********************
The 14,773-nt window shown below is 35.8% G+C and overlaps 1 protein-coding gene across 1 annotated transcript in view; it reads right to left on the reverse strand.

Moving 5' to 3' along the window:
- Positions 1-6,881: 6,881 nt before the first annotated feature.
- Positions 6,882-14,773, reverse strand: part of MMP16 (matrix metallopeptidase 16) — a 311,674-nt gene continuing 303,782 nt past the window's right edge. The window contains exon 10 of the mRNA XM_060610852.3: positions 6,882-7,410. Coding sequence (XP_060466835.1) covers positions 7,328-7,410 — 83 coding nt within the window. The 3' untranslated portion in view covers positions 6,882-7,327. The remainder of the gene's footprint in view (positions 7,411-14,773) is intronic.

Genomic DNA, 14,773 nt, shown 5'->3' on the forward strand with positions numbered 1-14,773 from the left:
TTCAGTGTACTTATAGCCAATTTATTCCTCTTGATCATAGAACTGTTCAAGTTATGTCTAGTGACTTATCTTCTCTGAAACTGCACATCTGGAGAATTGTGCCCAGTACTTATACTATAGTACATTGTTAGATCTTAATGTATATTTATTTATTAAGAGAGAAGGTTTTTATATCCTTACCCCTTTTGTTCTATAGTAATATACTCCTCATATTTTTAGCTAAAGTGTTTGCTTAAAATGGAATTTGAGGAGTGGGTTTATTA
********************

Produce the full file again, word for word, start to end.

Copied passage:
The 14,773-nt window shown below is 35.8% G+C and overlaps 1 protein-coding gene across 1 annotated transcript in view; it reads right to left on the reverse strand.

Moving 5' to 3' along the window:
- Positions 1-6,881: 6,881 nt before the first annotated feature.
- Positions 6,882-14,773, reverse strand: part of MMP16 (matrix metallopeptidase 16) — a 311,674-nt gene continuing 303,782 nt past the window's right edge. The window contains exon 10 of the mRNA XM_060610852.3: positions 6,882-7,410. Coding sequence (XP_060466835.1) covers positions 7,328-7,410 — 83 coding nt within the window. The 3' untranslated portion in view covers positions 6,882-7,327. The remainder of the gene's footprint in view (positions 7,411-14,773) is intronic.

Genomic DNA, 14,773 nt, shown 5'->3' on the forward strand with positions numbered 1-14,773 from the left:
TTCAGTGTACTTATAGCCAATTTATTCCTCTTGATCATAGAACTGTTCAAGTTATGTCTAGTGACTTATCTTCTCTGAAACTGCACATCTGGAGAATTGTGCCCAGTACTTATACTATAGTACATTGTTAGATCTTAATGTATATTTATTTATTAAGAGAGAAGGTTTTTATATCCTTACCCCTTTTGTTCTATAGTAATATACTCCTCATATTTTTAGCTAAAGTGTTTGCTTAAAATGGAATTTGAGGAGTGGGTTTATTA